Posted July 2014 – A year ago this month, Natalie Giorgi tragically died of an anaphylactic reaction to peanut. Her family and friends have been devastated – and her death caused an outpouring of sympathy in the food allergy community across North America.
Everyone with a child at risk of anaphylaxis could relate to the loss – and to the senselessness of a maddening disease that can rob us of a bright and caring 13-year-old who could light up a room with her smile.
Natalie had been with her parents Louis and Joanne Giorgi and her three siblings at a family camp outside of Sacramento. On the evening of July 27, Natalie took a bite of a Rice Krispie treat that she thought was safe. She told her parents that it tasted “funny”, and that she spat it out. It turned out the treat contained peanut, her allergen. At first Natalie felt fine, but she later succumbed to a severe reaction that even epinephrine could not halt.
But out of tragedy, Joanne and Louis Giorgi are working today to bring a ray of hope and light in their daughter’s name.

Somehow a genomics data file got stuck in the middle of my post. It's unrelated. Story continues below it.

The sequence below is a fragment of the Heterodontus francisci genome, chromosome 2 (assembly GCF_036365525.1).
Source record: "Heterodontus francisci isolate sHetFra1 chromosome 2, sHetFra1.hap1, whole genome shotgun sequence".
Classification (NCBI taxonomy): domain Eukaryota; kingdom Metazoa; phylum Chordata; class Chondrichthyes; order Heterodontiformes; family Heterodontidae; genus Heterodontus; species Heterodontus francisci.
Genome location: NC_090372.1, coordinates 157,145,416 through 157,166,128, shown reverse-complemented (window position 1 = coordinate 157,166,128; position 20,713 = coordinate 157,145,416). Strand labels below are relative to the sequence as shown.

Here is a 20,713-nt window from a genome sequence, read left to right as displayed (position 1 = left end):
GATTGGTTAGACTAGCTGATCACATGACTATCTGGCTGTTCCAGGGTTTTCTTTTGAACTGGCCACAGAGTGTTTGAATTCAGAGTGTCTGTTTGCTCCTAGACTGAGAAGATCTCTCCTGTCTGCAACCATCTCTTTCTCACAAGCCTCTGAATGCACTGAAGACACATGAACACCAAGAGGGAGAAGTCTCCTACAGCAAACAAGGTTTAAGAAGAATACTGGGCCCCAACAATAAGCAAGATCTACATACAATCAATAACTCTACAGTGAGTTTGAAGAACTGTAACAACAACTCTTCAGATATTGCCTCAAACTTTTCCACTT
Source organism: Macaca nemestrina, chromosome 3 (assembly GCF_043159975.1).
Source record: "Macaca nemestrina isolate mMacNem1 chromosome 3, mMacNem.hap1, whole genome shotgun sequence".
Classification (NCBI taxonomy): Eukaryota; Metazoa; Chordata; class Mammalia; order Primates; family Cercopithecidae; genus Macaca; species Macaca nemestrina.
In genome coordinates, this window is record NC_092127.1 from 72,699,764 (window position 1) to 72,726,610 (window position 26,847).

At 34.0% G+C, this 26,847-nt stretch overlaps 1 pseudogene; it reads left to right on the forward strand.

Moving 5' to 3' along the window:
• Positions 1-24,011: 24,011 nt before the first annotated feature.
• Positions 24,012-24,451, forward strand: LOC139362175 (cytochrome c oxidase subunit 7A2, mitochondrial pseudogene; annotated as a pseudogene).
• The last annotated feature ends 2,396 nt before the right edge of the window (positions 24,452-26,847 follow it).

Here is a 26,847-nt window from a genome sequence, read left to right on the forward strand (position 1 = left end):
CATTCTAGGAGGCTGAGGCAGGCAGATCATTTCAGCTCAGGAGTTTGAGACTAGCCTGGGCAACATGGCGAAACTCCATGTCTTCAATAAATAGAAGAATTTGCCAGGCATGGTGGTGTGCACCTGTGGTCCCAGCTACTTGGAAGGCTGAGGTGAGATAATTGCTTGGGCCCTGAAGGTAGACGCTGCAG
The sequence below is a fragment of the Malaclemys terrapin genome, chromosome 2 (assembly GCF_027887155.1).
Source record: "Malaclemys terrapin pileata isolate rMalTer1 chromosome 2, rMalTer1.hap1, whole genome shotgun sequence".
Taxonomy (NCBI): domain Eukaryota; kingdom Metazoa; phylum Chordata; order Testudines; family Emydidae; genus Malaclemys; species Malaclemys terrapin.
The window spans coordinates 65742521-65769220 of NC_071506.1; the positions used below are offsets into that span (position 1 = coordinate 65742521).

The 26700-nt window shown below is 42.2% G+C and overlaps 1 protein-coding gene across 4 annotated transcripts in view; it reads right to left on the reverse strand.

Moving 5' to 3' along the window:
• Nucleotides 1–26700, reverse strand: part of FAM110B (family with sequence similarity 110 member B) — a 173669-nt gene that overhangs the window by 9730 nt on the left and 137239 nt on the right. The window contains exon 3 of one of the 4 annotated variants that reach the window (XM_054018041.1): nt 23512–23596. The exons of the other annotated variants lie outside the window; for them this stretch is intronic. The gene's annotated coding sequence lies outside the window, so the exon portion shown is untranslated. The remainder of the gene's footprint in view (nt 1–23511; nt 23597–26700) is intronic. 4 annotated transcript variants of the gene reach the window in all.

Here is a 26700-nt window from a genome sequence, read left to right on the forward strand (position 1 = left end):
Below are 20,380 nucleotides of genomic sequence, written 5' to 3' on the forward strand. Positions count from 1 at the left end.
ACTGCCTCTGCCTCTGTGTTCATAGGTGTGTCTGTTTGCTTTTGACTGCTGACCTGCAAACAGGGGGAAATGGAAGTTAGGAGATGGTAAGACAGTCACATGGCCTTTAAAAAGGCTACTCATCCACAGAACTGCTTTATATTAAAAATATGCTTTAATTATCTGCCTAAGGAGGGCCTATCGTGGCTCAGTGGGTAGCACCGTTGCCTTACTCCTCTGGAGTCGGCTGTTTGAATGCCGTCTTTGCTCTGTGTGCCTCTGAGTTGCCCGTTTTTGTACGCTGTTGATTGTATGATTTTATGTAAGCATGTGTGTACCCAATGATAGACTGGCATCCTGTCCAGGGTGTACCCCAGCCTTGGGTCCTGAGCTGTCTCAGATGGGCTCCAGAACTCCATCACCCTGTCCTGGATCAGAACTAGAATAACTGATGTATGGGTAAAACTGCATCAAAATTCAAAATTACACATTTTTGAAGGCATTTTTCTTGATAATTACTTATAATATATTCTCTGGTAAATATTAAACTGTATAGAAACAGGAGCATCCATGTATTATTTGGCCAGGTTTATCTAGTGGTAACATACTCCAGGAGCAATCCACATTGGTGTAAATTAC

They speak to Gwen Smith, Editor of Allergic Living, to describe their newfound roles as advocates, the launch of the Natalie Giorgi Sunshine Foundation, and of their wish for Natalie’s story to make a world of difference in public awareness of the seriousness of food allergies.
Q. You mentioned to me that the food allergy community has been very supportive. Has that helped at all?
Joanne Giorgi: Yes, and we’re so appreciative and moved by other parents. We are buoyed by those who thank us and we are guided by knowing that Natalie would want us to do our best to make sure that people understand that this is a disease, that children are suffering with it in higher numbers than has ever been the case, and that we have an obligation to treat it as such, and to give it the focus and importance that it needs.
Louis Giorgi: The emails we get, they say things like ‘my grandparents are carrying auto-injectors’, ‘teachers at school are paying more attention, classmates are paying attention’. Hopefully, that is making things easier and safer for kids with food allergies.
Q. I think the whole food allergy community is wondering: how is your family doing now?